Born to run
Prodded by newfound friendship and determination, fledgling marathoners answer call for personal challenge
The encouraging words are voiced by someone who knows, someone who’s taken the ultimate road test. “I started running when I was 15. I ran my first marathon at 25. It’s a long haul. You have to ease into it.’’
He points out: “We are meant to run.’’
Coming from four-time Boston Marathon and four-time New York Marathon winner Bill Rodgers, that’s inspiration enough for the group of would-be marathoners gathered in the foyer of Newton North High School on a cold Saturday morning last month.
“Winter,’’ says Rodgers, 63, preparing to lead the pack on a training loop, “is a beautiful time to run.’’
Rodgers is here at the behest of Jamie Chaloff, 51, a special education aide at Newton South High School. Chaloff says she started the Dreamfar High School Marathon program in 2008 partly as a way to reach at-risk students, but the idea has caught on among teens across the academic and athletic spectrums.
“I believe all high school kids are at risk,’’ Chaloff declares.
Still, that first year at Newton South, Chaloff says, she wasn’t sure how many students would take up the challenge. “I would have done it if only one kid showed up,’’ she recalls. “One kid would be a team in my mind.’’
When nine turned out, Chaloff set the bar high. “I told them, ‘I want you to run a marathon this year.’ ’’
Whether the runners were troubled or top students, “they all became best friends,’’ says Chaloff. They ate and trained together, got to know and understand each other.
Teens tend to bond when they make a commitment to get up at 7 on Saturday mornings to train. “I just nagged them,’’ says Chaloff. “The more you do it, the more you get sucked in. You keep showing up.’’
Three days before the Providence Marathon, the mother of one runner died. Still, he ran. “It was very emotional,’’ says Chaloff.
Dreamfar now has about 50 students who are training to run in this year’s race in Providence, being held on May 1. Students from Newton North, Brookline, and Sharon high schools have come on board.
“My goal is to get the program in every high school in the state,’’ says Chaloff, who is seeking funding to expand. “We have a growth pattern. Add two high schools per year.’’
Chaloff is convinced that running a marathon is good for the soul. She was 45 when she ran her first 26.2-mile event, the
Brookline High social worker Paul Epstein, 37, had heard about Dreamfar from one of his students who had previously attended Newton South. “He knew I was a runner,’’ says Epstein, who has run four marathons, including Boston.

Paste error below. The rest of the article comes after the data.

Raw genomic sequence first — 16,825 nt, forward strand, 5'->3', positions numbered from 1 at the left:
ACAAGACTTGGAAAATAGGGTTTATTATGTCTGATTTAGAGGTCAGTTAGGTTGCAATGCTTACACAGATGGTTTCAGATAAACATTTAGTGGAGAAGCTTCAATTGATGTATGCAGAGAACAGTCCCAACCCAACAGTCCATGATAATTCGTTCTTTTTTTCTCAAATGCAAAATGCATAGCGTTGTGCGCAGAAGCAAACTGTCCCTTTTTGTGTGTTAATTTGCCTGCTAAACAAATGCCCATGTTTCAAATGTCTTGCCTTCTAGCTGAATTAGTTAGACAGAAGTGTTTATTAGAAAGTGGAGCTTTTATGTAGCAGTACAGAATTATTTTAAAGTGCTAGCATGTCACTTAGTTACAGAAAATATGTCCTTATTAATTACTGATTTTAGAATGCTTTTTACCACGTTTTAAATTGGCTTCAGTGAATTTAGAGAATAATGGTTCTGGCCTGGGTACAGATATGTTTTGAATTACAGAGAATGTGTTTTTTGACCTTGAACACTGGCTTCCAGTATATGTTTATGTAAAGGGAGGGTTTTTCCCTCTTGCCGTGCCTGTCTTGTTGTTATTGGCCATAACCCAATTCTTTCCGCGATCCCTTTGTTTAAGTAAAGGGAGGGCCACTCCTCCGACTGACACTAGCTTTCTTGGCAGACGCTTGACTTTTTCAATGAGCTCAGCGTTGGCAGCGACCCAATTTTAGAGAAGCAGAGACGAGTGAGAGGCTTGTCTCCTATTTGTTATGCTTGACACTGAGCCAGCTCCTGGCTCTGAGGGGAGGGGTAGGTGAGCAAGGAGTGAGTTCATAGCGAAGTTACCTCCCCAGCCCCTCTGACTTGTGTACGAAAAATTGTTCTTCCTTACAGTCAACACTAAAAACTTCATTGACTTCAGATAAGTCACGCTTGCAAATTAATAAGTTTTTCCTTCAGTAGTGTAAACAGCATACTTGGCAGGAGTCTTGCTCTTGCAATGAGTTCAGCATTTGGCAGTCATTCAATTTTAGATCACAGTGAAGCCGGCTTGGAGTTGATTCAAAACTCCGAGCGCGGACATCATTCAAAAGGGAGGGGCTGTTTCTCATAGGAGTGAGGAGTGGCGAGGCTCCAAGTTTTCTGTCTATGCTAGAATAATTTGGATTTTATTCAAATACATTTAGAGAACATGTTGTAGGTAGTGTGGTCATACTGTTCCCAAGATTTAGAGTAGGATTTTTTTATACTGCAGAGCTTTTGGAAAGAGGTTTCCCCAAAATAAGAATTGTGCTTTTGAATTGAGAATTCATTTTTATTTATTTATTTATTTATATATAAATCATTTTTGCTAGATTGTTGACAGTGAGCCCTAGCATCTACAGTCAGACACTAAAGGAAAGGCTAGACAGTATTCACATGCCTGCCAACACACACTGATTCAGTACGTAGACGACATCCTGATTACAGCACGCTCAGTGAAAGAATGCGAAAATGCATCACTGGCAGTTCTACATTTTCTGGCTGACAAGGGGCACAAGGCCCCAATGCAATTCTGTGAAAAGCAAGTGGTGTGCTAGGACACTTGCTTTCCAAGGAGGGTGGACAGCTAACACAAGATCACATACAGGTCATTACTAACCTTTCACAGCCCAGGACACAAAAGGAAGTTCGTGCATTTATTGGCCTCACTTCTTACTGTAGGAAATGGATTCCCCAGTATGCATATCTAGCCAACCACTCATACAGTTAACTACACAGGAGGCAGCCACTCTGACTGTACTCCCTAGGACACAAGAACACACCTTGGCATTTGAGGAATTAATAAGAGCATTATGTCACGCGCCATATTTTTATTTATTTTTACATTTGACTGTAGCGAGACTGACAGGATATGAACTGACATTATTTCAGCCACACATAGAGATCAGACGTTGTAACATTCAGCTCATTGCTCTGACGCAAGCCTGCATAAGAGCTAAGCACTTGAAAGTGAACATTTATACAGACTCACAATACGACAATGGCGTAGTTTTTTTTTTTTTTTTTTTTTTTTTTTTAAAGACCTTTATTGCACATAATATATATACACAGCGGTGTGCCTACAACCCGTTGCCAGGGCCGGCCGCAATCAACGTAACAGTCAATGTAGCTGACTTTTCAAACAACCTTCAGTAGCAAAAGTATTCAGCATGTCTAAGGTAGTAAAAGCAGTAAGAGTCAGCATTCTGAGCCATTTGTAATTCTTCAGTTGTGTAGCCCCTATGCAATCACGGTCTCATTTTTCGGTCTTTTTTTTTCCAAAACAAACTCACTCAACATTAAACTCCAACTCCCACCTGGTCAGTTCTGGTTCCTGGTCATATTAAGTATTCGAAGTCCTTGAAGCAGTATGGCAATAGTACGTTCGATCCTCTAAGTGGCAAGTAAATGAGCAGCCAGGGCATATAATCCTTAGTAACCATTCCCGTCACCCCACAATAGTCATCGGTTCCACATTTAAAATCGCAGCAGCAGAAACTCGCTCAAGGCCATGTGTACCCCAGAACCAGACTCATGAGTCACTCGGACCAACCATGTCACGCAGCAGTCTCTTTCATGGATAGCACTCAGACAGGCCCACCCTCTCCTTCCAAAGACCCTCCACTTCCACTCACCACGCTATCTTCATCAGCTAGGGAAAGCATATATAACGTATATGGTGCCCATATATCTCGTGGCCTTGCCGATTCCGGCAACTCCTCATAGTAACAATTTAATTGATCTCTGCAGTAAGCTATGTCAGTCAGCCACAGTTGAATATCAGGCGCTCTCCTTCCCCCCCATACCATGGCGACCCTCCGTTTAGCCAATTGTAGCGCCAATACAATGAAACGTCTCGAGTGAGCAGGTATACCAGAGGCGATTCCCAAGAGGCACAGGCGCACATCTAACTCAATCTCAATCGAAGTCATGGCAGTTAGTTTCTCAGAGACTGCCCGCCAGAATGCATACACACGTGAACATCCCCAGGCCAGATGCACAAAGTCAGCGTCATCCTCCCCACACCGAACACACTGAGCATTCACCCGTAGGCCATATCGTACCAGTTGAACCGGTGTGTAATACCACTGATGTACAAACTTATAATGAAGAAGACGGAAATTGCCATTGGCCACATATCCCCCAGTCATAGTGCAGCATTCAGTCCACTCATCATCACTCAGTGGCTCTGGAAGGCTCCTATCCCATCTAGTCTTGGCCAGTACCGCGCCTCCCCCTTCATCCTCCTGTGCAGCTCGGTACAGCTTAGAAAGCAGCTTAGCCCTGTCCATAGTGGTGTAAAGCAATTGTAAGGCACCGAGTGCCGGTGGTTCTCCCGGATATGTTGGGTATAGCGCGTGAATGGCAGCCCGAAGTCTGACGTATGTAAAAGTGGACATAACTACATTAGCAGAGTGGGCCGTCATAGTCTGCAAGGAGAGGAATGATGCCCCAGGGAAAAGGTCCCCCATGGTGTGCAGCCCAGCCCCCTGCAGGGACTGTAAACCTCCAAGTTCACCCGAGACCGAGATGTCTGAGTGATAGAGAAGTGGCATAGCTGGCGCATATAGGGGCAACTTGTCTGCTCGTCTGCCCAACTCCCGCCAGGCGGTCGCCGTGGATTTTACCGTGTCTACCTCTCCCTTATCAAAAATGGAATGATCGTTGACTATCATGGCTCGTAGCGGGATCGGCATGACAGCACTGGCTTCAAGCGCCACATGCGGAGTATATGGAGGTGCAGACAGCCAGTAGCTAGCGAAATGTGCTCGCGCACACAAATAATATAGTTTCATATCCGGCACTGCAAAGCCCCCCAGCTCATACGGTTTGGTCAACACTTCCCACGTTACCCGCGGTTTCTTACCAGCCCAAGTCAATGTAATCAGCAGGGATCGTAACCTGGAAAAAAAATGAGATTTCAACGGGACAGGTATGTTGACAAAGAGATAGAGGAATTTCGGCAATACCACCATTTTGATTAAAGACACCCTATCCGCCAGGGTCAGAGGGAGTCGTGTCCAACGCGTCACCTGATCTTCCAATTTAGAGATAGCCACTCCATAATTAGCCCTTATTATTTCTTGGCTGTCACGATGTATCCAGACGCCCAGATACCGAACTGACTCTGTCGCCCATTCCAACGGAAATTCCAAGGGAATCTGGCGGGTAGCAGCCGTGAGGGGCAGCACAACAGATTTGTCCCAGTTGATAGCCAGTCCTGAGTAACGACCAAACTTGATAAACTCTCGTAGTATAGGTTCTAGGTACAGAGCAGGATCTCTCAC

Epstein, twin brother of Red Sox general manager Theo Epstein, persuaded several students to join. Some of them had never run a mile, Epstein points out, “but for some weird reason, running a marathon appealed to them.’’
Senior Jonathan Mande was one. An accident a few years ago that totaled the family car ruined his knees for football. He liked all sports. When Epstein asked him about running, Mande says, “I thought it was a great idea. I didn’t know it was about running 26 miles!’’
He looked up Dreamfar on the Internet and was impressed by its philosophy and goals. “I went back to Paul and said, ‘Sign me up.’ It’s not just setting a goal to run a marathon, it’s about setting goals in life.’’
Mande emigrated from the Democratic Republic of the Congo in 2001. His ambition is to attend Berklee College of Music. “I feel I have a gift for music. I’d like to help people with my music. Jazz is my favorite, but I’ve been recording hip-hop and R&B.’’
Brookline senior Jacqueline Smothers has had knee problems that all but ended her athletic career. “But I wanted to do something,’’ she says. She just recently connected with Dreamfar. “The knee’s been fine. There are certain days it’ll bother me. After every run I see the trainer.’’
An early riser anyway, Smothers says, she looks forward to the Saturday morning runs. “I get excited about it. When we went 3 miles I thought that was a lot. But when we had to run 11 miles I said, ‘Oh no, I can’t.’ ’’ She made it, though. The strong bond Dreamfar fosters has also helped her make new friends.
To enhance Dreamfar, Chaloff got professional trainer Victor Acosta to work with the runners, pro bono. “They’re taught what to wear, how to eat,’’ says Chaloff. “You can’t go to school hungry. You’ve got to start drinking water in the morning.’’
But the real trick is to get the teens running. “Every time they run a mile, the more it gets them to come back,’’ says Chaloff. They start running half a mile, then 1 1/2 and 2 before it jumps to 6 miles.
Before joining the Dreamfar runners on the 6-mile outing last month, Rodgers told them “a marathon is all about exploring the distance, and it’s always a struggle. I dropped out of Boston three times. But it’s OK. Boston’s tricky. It’s hilly and dangerous. But it’s still my favorite.
“We’re born to run. We have huge hearts. You have the strength!’’ Pointing to his head he adds, “It’s up here. What your mind can conceive your body can achieve. What really matters is that you do your best.’’
After finishing the fun, Rodgers stayed until all the runners had returned. He later e-mailed Chaloff that “the best part was waiting with the other students to see the last runner come in.’’
“Dreamfar,’’ says Epstein, “is heaven-sent.’’